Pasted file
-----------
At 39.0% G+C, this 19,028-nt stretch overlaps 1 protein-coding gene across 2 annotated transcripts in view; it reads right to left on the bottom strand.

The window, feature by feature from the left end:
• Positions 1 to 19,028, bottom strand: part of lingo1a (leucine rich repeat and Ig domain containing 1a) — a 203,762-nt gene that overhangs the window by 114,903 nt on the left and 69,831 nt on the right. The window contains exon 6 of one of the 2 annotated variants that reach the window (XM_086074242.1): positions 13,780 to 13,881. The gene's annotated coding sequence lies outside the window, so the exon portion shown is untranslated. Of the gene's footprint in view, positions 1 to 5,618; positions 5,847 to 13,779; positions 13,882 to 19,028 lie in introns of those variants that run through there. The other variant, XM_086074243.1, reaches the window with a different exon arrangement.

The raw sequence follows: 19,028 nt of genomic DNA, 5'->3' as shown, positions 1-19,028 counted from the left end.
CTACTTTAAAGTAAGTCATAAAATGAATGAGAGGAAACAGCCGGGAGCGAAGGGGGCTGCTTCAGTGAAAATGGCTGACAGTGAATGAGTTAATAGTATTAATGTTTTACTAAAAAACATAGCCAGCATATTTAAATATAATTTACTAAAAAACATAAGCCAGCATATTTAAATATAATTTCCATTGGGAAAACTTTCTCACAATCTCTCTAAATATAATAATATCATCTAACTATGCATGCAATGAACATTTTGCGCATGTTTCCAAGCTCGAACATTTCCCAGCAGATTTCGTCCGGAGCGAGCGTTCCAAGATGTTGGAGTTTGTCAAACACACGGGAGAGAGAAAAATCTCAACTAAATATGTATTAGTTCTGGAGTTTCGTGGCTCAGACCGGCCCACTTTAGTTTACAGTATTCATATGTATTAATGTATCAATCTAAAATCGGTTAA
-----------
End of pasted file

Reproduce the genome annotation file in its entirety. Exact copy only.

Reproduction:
At 39.0% G+C, this 19,028-nt stretch overlaps 1 protein-coding gene across 2 annotated transcripts in view; it reads right to left on the bottom strand.

The window, feature by feature from the left end:
• Positions 1 to 19,028, bottom strand: part of lingo1a (leucine rich repeat and Ig domain containing 1a) — a 203,762-nt gene that overhangs the window by 114,903 nt on the left and 69,831 nt on the right. The window contains exon 6 of one of the 2 annotated variants that reach the window (XM_086074242.1): positions 13,780 to 13,881. The gene's annotated coding sequence lies outside the window, so the exon portion shown is untranslated. Of the gene's footprint in view, positions 1 to 5,618; positions 5,847 to 13,779; positions 13,882 to 19,028 lie in introns of those variants that run through there. The other variant, XM_086074243.1, reaches the window with a different exon arrangement.

The raw sequence follows: 19,028 nt of genomic DNA, 5'->3' as shown, positions 1-19,028 counted from the left end.
CTACTTTAAAGTAAGTCATAAAATGAATGAGAGGAAACAGCCGGGAGCGAAGGGGGCTGCTTCAGTGAAAATGGCTGACAGTGAATGAGTTAATAGTATTAATGTTTTACTAAAAAACATAGCCAGCATATTTAAATATAATTTACTAAAAAACATAAGCCAGCATATTTAAATATAATTTCCATTGGGAAAACTTTCTCACAATCTCTCTAAATATAATAATATCATCTAACTATGCATGCAATGAACATTTTGCGCATGTTTCCAAGCTCGAACATTTCCCAGCAGATTTCGTCCGGAGCGAGCGTTCCAAGATGTTGGAGTTTGTCAAACACACGGGAGAGAGAAAAATCTCAACTAAATATGTATTAGTTCTGGAGTTTCGTGGCTCAGACCGGCCCACTTTAGTTTACAGTATTCATATGTATTAATGTATCAATCTAAAATCGGTTAA